The record includes also correspondence from counsel for Henkel/Cognis to the AAA, notifying that forum on June 22 that "[t]he parties . . . are currently circulating a proposed settlement agreement," and stating that this court had "extended its time to issue a decision [on the parties' motions for preliminary relief] to July 12 in order to allow the parties to complete a settlement." (Tabio Decl. Exh. A)

On July 17, counsel for Henkel/Cognis notified the AAA that it was then "necessary to reactivate the arbitration proceedings" and that the court had "denied the parties' cross motions for preliminary injunctions." (Id. Exh. B) Counsel followed up that letter with one on July 20 to press urgency of the case, as follows: "Now that the District Court has denied the cross motions for preliminary injunctions, a prompt hearing is of utmost importance." (Id. Exh. C) Neither letter mentioned that a settlement had been reached.

It bears mention as well that the parties appeared in court on July 13, 2000, at which time I read into the record an opinion denying both sides' applications for preliminary injunctive relief. Neither party advised the court at that time, or at any time prior thereto, that a settlement had been concluded. It was not until a conference on August 3 that Henkel/Cognis disclosed to the court its assertion that Horphag had reneged on a concluded settlement.


The standard for determining whether a settlement has been reached may be derived from cases dealing generally with the issue of when parties in negotiation have reached a binding agreement. "In any given case it is the intent of the parties that will determine the time of contract formation." Winston v. Mediafare Entertainment Corp., 777 F.2d 78, 80 (2d Cir. 1985). In Winston, a case in which parties to litigation exchanged drafts of settlement agreements but never signed the same document, the court listed the following factors for a court to consider in determining whether the parties intended to be bound:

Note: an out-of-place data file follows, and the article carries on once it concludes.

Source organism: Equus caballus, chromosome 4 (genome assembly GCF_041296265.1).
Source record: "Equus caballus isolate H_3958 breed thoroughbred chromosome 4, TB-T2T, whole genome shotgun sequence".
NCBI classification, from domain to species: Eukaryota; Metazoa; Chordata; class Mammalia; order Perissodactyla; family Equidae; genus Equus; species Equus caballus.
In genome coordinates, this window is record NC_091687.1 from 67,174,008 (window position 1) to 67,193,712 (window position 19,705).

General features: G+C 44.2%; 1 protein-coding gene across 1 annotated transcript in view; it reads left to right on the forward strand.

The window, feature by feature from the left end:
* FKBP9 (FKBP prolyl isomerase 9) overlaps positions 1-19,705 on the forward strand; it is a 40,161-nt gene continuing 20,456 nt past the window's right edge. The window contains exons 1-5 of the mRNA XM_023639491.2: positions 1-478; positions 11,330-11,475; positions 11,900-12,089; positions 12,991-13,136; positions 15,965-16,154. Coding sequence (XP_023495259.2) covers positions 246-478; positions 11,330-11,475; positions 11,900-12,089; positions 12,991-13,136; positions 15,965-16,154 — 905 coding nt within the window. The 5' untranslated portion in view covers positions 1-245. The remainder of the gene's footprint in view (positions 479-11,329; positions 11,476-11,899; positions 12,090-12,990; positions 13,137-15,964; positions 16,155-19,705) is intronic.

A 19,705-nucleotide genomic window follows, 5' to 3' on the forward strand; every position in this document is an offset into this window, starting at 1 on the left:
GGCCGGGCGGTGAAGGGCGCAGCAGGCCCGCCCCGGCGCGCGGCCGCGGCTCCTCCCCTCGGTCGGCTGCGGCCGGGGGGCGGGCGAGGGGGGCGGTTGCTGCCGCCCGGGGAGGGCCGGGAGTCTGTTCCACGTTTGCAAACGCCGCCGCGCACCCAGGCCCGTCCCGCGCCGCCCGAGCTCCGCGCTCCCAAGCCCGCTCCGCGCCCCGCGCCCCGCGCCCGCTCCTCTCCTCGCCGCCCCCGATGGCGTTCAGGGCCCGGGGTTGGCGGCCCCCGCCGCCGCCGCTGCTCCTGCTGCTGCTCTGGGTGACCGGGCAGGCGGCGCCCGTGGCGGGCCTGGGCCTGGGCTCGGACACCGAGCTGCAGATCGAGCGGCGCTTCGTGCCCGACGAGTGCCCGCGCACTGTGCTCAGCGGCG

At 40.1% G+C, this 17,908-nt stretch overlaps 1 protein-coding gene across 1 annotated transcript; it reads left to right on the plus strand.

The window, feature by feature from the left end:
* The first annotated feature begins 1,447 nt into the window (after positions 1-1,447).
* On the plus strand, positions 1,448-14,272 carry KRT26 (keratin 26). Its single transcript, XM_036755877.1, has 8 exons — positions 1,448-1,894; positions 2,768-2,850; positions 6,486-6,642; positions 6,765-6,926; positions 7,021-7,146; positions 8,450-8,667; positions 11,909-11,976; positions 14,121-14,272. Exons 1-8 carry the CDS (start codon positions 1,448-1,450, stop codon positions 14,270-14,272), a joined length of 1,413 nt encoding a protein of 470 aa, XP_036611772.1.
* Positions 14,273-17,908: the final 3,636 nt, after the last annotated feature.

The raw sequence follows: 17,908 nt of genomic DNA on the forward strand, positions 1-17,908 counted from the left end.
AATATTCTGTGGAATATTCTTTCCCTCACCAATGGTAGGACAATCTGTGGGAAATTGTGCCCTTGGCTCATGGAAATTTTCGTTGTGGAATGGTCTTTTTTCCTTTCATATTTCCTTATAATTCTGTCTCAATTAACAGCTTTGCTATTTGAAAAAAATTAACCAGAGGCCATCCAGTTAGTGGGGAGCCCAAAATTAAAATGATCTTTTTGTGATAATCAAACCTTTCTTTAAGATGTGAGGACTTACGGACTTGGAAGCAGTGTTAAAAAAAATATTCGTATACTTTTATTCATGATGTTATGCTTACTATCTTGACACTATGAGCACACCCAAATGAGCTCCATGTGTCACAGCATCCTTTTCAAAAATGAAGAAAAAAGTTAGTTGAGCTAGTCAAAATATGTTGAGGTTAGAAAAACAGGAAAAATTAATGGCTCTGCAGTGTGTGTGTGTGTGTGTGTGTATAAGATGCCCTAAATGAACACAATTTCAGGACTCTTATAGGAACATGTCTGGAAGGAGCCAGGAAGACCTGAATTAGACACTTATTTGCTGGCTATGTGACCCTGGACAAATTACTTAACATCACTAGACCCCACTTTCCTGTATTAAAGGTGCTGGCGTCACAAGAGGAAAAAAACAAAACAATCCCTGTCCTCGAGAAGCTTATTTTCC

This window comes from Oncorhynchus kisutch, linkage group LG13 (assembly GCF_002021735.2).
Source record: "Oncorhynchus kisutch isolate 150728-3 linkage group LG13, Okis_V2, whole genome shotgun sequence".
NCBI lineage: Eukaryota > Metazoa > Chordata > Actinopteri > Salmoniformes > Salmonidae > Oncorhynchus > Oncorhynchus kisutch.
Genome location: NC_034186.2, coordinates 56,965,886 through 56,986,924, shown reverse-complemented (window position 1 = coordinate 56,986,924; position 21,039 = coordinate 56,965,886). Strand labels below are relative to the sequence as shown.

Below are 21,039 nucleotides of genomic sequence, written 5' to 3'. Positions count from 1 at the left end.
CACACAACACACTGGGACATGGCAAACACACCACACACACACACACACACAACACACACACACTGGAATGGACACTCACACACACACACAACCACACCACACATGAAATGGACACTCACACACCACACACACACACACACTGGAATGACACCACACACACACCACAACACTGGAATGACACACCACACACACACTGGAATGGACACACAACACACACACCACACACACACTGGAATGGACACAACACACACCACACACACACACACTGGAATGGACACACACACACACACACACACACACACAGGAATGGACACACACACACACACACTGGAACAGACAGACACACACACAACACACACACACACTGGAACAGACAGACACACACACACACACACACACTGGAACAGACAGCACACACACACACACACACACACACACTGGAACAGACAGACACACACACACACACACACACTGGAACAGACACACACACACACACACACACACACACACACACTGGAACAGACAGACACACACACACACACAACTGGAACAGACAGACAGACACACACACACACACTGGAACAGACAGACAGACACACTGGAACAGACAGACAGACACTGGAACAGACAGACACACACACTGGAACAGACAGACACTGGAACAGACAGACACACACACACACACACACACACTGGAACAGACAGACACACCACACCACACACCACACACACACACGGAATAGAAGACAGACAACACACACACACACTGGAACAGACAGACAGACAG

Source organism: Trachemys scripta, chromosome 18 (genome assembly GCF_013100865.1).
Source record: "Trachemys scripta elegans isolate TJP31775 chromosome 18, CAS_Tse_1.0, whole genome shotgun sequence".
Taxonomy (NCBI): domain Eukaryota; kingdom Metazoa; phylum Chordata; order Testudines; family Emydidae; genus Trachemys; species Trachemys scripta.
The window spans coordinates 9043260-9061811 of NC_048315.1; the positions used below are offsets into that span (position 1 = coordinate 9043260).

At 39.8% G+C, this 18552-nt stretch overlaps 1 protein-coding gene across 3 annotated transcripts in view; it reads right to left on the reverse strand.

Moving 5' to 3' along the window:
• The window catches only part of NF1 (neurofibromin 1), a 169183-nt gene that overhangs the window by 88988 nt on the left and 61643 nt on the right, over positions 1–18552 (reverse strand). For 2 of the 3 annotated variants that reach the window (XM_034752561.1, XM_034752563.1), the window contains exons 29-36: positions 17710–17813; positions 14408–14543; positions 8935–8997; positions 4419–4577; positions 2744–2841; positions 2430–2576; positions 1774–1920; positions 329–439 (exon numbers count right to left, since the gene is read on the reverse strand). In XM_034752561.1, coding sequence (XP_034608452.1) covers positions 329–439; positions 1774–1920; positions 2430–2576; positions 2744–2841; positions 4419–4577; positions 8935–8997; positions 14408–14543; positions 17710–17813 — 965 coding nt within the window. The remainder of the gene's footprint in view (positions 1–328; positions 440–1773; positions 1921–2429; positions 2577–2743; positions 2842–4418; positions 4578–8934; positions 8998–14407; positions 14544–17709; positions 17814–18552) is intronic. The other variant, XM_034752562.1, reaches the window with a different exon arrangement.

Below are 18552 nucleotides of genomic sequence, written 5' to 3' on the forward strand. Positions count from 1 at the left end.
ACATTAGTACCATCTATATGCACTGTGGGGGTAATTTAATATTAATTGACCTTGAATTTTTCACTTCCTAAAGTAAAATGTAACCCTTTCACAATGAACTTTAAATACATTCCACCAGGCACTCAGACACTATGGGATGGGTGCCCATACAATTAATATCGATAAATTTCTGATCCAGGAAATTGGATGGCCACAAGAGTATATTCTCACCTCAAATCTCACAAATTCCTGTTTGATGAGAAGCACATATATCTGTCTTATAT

(1) whether there has been an express reservation of the right not to be bound in the absence of a writing; (2) whether there has been partial performance of the contract; (3) whether all of the terms of alleged contract have been agreed upon; and (4) whether the agreement at issue is the type of contract that is usually committed to writing.


A refinement of that standard may be found in Arcadian Phosphates, Inc. v. Arcadian Corp., 884 F.2d 69, 72 (2d Cir. 1989), where the Court applied a framework devised by Judge Leval in Teachers Ins. & Annuity Ass'n. v. Tribune Co., 670 F. Supp. 491, 498-99 (S.D.N.Y. 1987). Judge Leval identified two kinds of preliminary agreements to which courts could find that parties intended to be bound. The first was one in which the parties had reached complete agreement on all issues that required negotiation, but had not yet formalized their agreement. The second was one in which they had reached agreement on major terms, but still had to negotiate others. In the latter case, the ...